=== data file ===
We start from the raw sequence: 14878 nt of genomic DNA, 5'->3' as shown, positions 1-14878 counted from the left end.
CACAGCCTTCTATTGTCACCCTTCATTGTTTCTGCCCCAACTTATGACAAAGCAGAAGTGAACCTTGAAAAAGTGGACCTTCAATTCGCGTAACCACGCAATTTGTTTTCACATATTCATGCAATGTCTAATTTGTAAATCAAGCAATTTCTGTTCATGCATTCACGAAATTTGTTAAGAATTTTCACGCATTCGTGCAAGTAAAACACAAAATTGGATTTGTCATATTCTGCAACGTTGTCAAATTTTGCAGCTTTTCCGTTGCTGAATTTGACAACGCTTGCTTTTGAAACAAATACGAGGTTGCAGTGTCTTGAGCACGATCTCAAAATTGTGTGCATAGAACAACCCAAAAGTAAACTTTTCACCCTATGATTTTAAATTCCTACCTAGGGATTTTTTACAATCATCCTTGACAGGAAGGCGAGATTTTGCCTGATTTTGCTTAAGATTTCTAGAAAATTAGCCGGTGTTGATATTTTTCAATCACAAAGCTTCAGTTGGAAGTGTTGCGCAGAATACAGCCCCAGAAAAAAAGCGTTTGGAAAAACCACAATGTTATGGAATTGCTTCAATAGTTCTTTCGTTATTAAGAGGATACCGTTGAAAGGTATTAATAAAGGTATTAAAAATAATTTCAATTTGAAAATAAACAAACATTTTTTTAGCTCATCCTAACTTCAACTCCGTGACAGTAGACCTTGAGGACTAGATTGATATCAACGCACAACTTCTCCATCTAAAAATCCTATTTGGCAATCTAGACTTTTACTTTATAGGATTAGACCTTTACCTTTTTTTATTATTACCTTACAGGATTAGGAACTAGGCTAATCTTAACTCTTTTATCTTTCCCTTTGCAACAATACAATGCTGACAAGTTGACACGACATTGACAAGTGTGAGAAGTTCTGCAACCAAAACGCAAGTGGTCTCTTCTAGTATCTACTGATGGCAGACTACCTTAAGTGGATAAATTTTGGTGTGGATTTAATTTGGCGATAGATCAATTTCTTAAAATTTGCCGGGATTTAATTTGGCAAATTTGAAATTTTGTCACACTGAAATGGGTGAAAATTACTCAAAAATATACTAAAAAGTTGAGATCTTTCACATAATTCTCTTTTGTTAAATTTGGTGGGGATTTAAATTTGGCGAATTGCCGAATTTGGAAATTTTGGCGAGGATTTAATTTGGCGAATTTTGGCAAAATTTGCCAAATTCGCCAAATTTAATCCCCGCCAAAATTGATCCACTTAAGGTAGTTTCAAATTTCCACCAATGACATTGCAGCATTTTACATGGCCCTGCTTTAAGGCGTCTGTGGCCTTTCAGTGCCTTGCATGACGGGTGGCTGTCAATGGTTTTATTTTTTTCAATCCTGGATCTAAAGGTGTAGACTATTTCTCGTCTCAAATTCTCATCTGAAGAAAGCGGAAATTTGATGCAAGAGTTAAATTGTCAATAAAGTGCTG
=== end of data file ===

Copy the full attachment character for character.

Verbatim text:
We start from the raw sequence: 14878 nt of genomic DNA, 5'->3' as shown, positions 1-14878 counted from the left end.
CACAGCCTTCTATTGTCACCCTTCATTGTTTCTGCCCCAACTTATGACAAAGCAGAAGTGAACCTTGAAAAAGTGGACCTTCAATTCGCGTAACCACGCAATTTGTTTTCACATATTCATGCAATGTCTAATTTGTAAATCAAGCAATTTCTGTTCATGCATTCACGAAATTTGTTAAGAATTTTCACGCATTCGTGCAAGTAAAACACAAAATTGGATTTGTCATATTCTGCAACGTTGTCAAATTTTGCAGCTTTTCCGTTGCTGAATTTGACAACGCTTGCTTTTGAAACAAATACGAGGTTGCAGTGTCTTGAGCACGATCTCAAAATTGTGTGCATAGAACAACCCAAAAGTAAACTTTTCACCCTATGATTTTAAATTCCTACCTAGGGATTTTTTACAATCATCCTTGACAGGAAGGCGAGATTTTGCCTGATTTTGCTTAAGATTTCTAGAAAATTAGCCGGTGTTGATATTTTTCAATCACAAAGCTTCAGTTGGAAGTGTTGCGCAGAATACAGCCCCAGAAAAAAAGCGTTTGGAAAAACCACAATGTTATGGAATTGCTTCAATAGTTCTTTCGTTATTAAGAGGATACCGTTGAAAGGTATTAATAAAGGTATTAAAAATAATTTCAATTTGAAAATAAACAAACATTTTTTTAGCTCATCCTAACTTCAACTCCGTGACAGTAGACCTTGAGGACTAGATTGATATCAACGCACAACTTCTCCATCTAAAAATCCTATTTGGCAATCTAGACTTTTACTTTATAGGATTAGACCTTTACCTTTTTTTATTATTACCTTACAGGATTAGGAACTAGGCTAATCTTAACTCTTTTATCTTTCCCTTTGCAACAATACAATGCTGACAAGTTGACACGACATTGACAAGTGTGAGAAGTTCTGCAACCAAAACGCAAGTGGTCTCTTCTAGTATCTACTGATGGCAGACTACCTTAAGTGGATAAATTTTGGTGTGGATTTAATTTGGCGATAGATCAATTTCTTAAAATTTGCCGGGATTTAATTTGGCAAATTTGAAATTTTGTCACACTGAAATGGGTGAAAATTACTCAAAAATATACTAAAAAGTTGAGATCTTTCACATAATTCTCTTTTGTTAAATTTGGTGGGGATTTAAATTTGGCGAATTGCCGAATTTGGAAATTTTGGCGAGGATTTAATTTGGCGAATTTTGGCAAAATTTGCCAAATTCGCCAAATTTAATCCCCGCCAAAATTGATCCACTTAAGGTAGTTTCAAATTTCCACCAATGACATTGCAGCATTTTACATGGCCCTGCTTTAAGGCGTCTGTGGCCTTTCAGTGCCTTGCATGACGGGTGGCTGTCAATGGTTTTATTTTTTTCAATCCTGGATCTAAAGGTGTAGACTATTTCTCGTCTCAAATTCTCATCTGAAGAAAGCGGAAATTTGATGCAAGAGTTAAATTGTCAATAAAGTGCTG